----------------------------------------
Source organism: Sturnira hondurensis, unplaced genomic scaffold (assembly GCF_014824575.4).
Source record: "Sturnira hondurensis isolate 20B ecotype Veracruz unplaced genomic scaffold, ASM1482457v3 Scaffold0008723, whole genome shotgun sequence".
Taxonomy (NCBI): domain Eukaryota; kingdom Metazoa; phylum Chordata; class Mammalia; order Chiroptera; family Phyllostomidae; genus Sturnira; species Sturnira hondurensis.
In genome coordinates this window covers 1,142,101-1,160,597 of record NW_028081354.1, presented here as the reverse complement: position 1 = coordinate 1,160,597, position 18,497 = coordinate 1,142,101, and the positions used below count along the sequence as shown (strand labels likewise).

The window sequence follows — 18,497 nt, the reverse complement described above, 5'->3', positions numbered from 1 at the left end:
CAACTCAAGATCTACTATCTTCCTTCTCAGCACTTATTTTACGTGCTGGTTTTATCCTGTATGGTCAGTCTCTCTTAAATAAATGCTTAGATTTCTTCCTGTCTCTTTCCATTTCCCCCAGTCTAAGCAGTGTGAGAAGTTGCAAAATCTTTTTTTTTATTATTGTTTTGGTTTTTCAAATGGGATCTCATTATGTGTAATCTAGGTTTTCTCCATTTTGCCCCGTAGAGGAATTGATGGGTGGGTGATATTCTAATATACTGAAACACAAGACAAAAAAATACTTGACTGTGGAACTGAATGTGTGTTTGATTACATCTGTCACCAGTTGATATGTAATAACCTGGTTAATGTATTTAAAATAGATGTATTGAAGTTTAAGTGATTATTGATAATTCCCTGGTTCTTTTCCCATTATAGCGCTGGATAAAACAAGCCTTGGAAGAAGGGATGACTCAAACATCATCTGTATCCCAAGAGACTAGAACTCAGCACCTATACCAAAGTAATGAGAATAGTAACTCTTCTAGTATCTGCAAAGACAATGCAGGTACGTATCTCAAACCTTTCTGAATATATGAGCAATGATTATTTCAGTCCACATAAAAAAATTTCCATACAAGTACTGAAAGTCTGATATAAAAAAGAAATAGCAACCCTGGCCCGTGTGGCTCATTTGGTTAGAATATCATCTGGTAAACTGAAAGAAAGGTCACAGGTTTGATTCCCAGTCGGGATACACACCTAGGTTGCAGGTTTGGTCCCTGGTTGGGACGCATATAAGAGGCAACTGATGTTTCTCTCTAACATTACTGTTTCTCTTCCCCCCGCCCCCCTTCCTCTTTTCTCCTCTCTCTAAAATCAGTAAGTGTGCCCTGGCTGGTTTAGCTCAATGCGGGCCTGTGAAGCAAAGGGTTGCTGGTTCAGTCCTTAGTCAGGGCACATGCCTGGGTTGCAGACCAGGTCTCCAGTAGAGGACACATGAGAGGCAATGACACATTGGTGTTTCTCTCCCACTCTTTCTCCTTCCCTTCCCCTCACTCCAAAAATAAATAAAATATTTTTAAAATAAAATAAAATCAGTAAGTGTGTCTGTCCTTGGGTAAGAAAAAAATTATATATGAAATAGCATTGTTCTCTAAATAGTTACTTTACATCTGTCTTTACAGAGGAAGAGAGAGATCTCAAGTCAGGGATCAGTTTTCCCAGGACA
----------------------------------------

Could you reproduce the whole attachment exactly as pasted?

Source organism: Sturnira hondurensis, unplaced genomic scaffold (assembly GCF_014824575.4).
Source record: "Sturnira hondurensis isolate 20B ecotype Veracruz unplaced genomic scaffold, ASM1482457v3 Scaffold0008723, whole genome shotgun sequence".
Taxonomy (NCBI): domain Eukaryota; kingdom Metazoa; phylum Chordata; class Mammalia; order Chiroptera; family Phyllostomidae; genus Sturnira; species Sturnira hondurensis.
In genome coordinates this window covers 1,142,101-1,160,597 of record NW_028081354.1, presented here as the reverse complement: position 1 = coordinate 1,160,597, position 18,497 = coordinate 1,142,101, and the positions used below count along the sequence as shown (strand labels likewise).

The window sequence follows — 18,497 nt, the reverse complement described above, 5'->3', positions numbered from 1 at the left end:
CAACTCAAGATCTACTATCTTCCTTCTCAGCACTTATTTTACGTGCTGGTTTTATCCTGTATGGTCAGTCTCTCTTAAATAAATGCTTAGATTTCTTCCTGTCTCTTTCCATTTCCCCCAGTCTAAGCAGTGTGAGAAGTTGCAAAATCTTTTTTTTTATTATTGTTTTGGTTTTTCAAATGGGATCTCATTATGTGTAATCTAGGTTTTCTCCATTTTGCCCCGTAGAGGAATTGATGGGTGGGTGATATTCTAATATACTGAAACACAAGACAAAAAAATACTTGACTGTGGAACTGAATGTGTGTTTGATTACATCTGTCACCAGTTGATATGTAATAACCTGGTTAATGTATTTAAAATAGATGTATTGAAGTTTAAGTGATTATTGATAATTCCCTGGTTCTTTTCCCATTATAGCGCTGGATAAAACAAGCCTTGGAAGAAGGGATGACTCAAACATCATCTGTATCCCAAGAGACTAGAACTCAGCACCTATACCAAAGTAATGAGAATAGTAACTCTTCTAGTATCTGCAAAGACAATGCAGGTACGTATCTCAAACCTTTCTGAATATATGAGCAATGATTATTTCAGTCCACATAAAAAAATTTCCATACAAGTACTGAAAGTCTGATATAAAAAAGAAATAGCAACCCTGGCCCGTGTGGCTCATTTGGTTAGAATATCATCTGGTAAACTGAAAGAAAGGTCACAGGTTTGATTCCCAGTCGGGATACACACCTAGGTTGCAGGTTTGGTCCCTGGTTGGGACGCATATAAGAGGCAACTGATGTTTCTCTCTAACATTACTGTTTCTCTTCCCCCCGCCCCCCTTCCTCTTTTCTCCTCTCTCTAAAATCAGTAAGTGTGCCCTGGCTGGTTTAGCTCAATGCGGGCCTGTGAAGCAAAGGGTTGCTGGTTCAGTCCTTAGTCAGGGCACATGCCTGGGTTGCAGACCAGGTCTCCAGTAGAGGACACATGAGAGGCAATGACACATTGGTGTTTCTCTCCCACTCTTTCTCCTTCCCTTCCCCTCACTCCAAAAATAAATAAAATATTTTTAAAATAAAATAAAATCAGTAAGTGTGTCTGTCCTTGGGTAAGAAAAAAATTATATATGAAATAGCATTGTTCTCTAAATAGTTACTTTACATCTGTCTTTACAGAGGAAGAGAGAGATCTCAAGTCAGGGATCAGTTTTCCCAGGACA